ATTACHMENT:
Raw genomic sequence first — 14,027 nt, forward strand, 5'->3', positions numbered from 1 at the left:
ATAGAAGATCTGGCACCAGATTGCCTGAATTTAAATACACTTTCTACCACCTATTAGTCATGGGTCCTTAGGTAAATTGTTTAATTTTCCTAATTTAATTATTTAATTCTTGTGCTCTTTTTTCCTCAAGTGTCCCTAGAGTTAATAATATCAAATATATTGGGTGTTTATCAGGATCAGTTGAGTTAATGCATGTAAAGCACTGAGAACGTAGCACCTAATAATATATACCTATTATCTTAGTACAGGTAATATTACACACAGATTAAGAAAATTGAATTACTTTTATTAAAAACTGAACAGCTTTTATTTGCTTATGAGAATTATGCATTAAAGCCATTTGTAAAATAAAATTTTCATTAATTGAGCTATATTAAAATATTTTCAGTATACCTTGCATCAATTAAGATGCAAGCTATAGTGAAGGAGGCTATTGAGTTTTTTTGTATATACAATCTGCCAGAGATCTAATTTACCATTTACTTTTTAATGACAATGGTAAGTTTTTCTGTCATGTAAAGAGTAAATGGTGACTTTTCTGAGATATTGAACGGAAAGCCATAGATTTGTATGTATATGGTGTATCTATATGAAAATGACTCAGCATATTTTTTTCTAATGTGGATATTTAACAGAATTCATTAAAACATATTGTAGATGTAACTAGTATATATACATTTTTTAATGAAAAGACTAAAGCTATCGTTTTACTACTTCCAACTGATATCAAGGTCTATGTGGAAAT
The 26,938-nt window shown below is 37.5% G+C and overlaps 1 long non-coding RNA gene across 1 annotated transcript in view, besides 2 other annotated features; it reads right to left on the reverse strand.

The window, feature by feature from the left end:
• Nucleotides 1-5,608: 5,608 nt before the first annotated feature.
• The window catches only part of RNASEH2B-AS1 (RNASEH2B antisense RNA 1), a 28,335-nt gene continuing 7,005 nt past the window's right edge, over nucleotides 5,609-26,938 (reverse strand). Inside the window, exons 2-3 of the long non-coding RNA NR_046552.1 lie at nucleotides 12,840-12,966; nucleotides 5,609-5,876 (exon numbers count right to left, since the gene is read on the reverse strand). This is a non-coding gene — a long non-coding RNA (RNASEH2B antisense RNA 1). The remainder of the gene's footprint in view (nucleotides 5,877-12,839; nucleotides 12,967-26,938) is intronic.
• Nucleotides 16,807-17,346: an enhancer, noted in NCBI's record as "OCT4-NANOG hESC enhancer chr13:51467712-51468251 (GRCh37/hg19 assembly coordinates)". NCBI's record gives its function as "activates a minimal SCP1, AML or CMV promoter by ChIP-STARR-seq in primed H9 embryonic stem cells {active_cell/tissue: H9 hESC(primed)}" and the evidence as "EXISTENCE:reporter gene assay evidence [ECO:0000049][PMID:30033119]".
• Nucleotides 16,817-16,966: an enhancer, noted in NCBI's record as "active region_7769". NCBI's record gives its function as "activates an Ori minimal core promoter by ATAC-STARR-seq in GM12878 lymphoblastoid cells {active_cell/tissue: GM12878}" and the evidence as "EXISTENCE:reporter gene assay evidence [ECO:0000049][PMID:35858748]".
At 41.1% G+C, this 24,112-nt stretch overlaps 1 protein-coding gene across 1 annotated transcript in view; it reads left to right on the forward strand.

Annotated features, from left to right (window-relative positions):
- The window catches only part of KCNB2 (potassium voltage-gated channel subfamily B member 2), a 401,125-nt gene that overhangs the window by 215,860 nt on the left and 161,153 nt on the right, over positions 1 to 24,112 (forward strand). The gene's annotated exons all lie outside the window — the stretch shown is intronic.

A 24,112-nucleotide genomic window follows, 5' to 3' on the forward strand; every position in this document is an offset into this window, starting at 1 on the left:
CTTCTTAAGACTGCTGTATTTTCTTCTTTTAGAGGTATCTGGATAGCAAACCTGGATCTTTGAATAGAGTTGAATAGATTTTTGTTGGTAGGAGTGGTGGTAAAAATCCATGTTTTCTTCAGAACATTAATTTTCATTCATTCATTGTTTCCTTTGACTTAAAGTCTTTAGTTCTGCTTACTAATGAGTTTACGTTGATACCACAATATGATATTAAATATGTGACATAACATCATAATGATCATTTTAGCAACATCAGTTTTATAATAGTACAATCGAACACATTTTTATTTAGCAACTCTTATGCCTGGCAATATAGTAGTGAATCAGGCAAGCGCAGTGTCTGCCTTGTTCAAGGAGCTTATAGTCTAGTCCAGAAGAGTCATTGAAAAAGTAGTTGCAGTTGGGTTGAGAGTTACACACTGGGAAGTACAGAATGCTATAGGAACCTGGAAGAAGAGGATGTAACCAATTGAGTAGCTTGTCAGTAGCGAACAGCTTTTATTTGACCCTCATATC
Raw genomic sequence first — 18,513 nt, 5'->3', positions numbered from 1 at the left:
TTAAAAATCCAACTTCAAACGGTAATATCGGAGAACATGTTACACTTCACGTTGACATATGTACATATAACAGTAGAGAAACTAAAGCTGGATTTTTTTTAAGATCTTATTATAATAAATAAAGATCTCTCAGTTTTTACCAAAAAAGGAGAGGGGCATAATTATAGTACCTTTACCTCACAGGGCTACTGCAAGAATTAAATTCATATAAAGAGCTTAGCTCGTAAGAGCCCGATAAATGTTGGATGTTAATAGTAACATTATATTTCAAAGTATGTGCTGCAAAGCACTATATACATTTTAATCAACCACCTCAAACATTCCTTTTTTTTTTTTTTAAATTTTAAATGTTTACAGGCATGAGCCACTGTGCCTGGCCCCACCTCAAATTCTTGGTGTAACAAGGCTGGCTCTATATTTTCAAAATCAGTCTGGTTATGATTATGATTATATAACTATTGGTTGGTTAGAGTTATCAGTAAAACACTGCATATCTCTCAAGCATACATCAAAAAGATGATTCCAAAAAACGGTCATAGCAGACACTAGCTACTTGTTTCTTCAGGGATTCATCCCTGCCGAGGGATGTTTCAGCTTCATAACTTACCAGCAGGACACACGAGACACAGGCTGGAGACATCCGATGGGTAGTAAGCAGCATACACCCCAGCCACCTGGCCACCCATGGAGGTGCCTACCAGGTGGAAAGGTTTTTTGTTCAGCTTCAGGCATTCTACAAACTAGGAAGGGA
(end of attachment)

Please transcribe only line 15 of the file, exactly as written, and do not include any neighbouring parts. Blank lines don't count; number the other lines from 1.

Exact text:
TTAAAAATCCAACTTCAAACGGTAATATCGGAGAACATGTTACACTTCACGTTGACATATGTACATATAACAGTAGAGAAACTAAAGCTGGATTTTTTTTAAGATCTTATTATAATAAATAAAGATCTCTCAGTTTTTACCAAAAAAGGAGAGGGGCATAATTATAGTACCTTTACCTCACAGGGCTACTGCAAGAATTAAATTCATATAAAGAGCTTAGCTCGTAAGAGCCCGATAAATGTTGGATGTTAATAGTAACATTATATTTCAAAGTATGTGCTGCAAAGCACTATATACATTTTAATCAACCACCTCAAACATTCCTTTTTTTTTTTTTTAAATTTTAAATGTTTACAGGCATGAGCCACTGTGCCTGGCCCCACCTCAAATTCTTGGTGTAACAAGGCTGGCTCTATATTTTCAAAATCAGTCTGGTTATGATTATGATTATATAACTATTGGTTGGTTAGAGTTATCAGTAAAACACTGCATATCTCTCAAGCATACATCAAAAAGATGATTCCAAAAAACGGTCATAGCAGACACTAGCTACTTGTTTCTTCAGGGATTCATCCCTGCCGAGGGATGTTTCAGCTTCATAACTTACCAGCAGGACACACGAGACACAGGCTGGAGACATCCGATGGGTAGTAAGCAGCATACACCCCAGCCACCTGGCCACCCATGGAGGTGCCTACCAGGTGGAAAGGTTTTTTGTTCAGCTTCAGGCATTCTACAAACTAGGAAGGGA